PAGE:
Peter Salgo, MD; Yoav Golan, MD; Andrew Shorr, MD; and Marin Hristos Kollef, MD, provide their perspective on the cephalosporin/β-lactamase inhibitor combinations Zerbaxa, Avycaz, and Vabomere, with considerations for mechanisms of action and effectiveness.
Peter L. Salgo, MD: We have some new antibiotics. These are cephalosporin/β-lactamase inhibitors. We have 3 new ones. We have Zerbaxa, Avycaz, and Vabomere. Where do we go with these things? Can you run them down?
Yoav Golan, MD: All those antibiotics are a combination of some kind of a β-lactam and a β-lactamase inhibitor. The β-lactamase inhibitor will be a bodyguard. So, you give an antibiotic, and the bodyguard, knowing that the bacteria are going to try to break through, is going to take care of that. There are 2 different approaches. One approach is to take an antibiotic that has been very useful for many, many years—like a carbapenem or ceftazidime that we’ve been using—where a resistance to it has developed over the past several years, and attach to it a bodyguard that will prevent the enzyme and reinstitute the susceptibility to this antibiotic.
Avycaz is such an antibiotic, and studies with Avycaz have shown that by adding avibactam to ceftazidime, you will regain susceptibility against ceftazidime-resistant bacteria that would kill animals and humans as well. It would be susceptible to Avycaz.
Zerbaxa has a different approach, in which the cephalosporin β-lactam component is actually a new component. It’s a new cephalosporin that is particularly good at the ability to truly get through the outer membrane of Pseudomonas and resist some of the activity of some of the efflux and so forth. It’s given with an older β-lactamase inhibitor, tazobactam, to allow the antibiotic to resist those β-lactamases.
Vabomere, which is the newest addition, is a combination of meropenem and vaborbactam, vaborbactam being a very, very active β-lactamase inhibitor against those empiric bacteria that produce those ESBL type-A β-lactamases. It’s not that powerful against some of what Pseudomonas is producing. So, in many circumstances, Vabomere is actually not going to increase your ability to treat much more than just using ertapenem.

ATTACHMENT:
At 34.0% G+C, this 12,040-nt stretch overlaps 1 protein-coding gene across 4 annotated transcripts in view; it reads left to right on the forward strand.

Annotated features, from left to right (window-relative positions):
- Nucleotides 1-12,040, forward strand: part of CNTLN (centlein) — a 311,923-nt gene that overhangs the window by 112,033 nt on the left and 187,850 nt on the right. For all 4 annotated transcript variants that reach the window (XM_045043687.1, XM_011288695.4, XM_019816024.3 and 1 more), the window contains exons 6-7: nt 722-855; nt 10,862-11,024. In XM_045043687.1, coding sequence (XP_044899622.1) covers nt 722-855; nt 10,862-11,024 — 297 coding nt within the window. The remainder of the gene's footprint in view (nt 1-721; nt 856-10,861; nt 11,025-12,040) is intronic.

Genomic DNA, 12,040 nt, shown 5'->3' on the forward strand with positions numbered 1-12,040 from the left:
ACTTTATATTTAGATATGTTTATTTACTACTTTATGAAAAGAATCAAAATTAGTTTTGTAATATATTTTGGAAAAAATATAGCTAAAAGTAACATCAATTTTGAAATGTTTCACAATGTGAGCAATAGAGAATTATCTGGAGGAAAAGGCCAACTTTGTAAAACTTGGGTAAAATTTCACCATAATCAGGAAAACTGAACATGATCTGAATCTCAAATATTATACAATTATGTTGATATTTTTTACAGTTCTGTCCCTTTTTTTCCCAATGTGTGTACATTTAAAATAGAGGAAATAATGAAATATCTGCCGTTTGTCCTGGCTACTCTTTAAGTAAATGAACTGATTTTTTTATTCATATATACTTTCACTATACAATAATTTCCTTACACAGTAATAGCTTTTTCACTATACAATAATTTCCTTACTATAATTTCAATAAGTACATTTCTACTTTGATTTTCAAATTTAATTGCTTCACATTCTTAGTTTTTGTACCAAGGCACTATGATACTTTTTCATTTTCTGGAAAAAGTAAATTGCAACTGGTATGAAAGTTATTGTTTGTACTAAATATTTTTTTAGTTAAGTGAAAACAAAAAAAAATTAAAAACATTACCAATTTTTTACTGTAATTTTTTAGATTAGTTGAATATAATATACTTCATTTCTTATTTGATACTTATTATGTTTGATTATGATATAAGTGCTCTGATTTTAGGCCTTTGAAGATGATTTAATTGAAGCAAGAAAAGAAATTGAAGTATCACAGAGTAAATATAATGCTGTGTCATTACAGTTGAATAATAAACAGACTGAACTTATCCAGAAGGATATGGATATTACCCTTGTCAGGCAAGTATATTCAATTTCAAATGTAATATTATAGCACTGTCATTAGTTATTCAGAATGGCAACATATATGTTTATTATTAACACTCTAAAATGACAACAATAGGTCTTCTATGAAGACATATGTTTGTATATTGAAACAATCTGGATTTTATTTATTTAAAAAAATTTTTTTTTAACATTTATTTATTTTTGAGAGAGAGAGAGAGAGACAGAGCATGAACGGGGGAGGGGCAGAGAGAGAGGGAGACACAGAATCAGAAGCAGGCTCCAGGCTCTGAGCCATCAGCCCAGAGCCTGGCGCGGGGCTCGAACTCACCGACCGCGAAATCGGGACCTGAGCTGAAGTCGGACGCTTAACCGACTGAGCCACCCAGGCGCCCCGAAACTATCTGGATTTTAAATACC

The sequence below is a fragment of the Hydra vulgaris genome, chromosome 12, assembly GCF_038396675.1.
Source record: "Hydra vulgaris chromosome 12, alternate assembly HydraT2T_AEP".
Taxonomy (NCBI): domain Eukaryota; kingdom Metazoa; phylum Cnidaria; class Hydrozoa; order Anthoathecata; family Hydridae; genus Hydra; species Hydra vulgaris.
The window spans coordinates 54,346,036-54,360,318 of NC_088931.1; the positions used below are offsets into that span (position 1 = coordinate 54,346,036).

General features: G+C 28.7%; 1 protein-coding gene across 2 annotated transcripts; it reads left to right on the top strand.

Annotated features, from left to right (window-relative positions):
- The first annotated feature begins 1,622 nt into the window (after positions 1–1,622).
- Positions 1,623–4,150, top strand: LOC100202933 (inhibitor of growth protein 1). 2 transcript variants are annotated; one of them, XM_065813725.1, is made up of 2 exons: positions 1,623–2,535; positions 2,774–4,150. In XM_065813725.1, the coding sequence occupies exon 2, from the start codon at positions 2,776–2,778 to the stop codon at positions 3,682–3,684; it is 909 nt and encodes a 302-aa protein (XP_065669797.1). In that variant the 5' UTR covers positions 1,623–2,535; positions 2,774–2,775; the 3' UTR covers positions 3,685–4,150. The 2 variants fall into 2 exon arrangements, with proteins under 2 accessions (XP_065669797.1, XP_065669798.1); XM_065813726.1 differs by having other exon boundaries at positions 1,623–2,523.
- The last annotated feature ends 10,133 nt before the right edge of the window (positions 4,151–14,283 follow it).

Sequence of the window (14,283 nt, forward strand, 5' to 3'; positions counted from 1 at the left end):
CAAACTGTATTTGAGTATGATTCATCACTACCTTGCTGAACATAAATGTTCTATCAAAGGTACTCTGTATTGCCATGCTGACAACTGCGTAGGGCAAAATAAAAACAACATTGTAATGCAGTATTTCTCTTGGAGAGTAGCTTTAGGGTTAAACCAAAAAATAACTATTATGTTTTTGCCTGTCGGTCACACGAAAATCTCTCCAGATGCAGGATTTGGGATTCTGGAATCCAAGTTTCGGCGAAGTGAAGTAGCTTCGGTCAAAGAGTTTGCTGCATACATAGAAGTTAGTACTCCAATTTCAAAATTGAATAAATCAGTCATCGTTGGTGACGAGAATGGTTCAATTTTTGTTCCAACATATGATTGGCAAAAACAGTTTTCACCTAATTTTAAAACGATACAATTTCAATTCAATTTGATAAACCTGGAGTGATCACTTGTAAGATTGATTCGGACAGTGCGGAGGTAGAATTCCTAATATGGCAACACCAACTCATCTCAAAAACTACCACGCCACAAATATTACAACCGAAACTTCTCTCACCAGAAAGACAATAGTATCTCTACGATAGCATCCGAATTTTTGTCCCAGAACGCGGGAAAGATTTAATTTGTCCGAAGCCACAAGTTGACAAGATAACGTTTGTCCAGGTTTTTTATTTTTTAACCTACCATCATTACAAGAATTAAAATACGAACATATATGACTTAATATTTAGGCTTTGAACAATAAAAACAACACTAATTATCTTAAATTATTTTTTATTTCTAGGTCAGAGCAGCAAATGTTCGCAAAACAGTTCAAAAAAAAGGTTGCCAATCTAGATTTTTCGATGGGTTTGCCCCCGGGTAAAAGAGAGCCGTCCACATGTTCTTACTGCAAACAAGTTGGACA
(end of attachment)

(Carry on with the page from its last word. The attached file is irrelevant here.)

Andrew Shorr, MD: I think it’s important to realize, though, that besides talking about the in vitro activity of all these different agents, they all have very different clinical data sets that are currently available to us. For example, Avycaz, which has been around the longest, has just completed or just presented its nosocomial pneumonia data set. Marin was one of the lead authors on that, and I think there are issues with that data set because the mortality rate in that population was remarkably low. I think there are a lot of questions about the validity of whether it was actually studying pneumonia.
Peter L. Salgo, MD: He could just be remarkably good, you know.
Andrew Shorr, MD: Oh, he is remarkably good. I don’t deny that. But just not as good as you. Then you have CT, which has some interesting clinical data but no pneumonia data.
Peter L. Salgo, MD: CT is Zerbaxa, correct?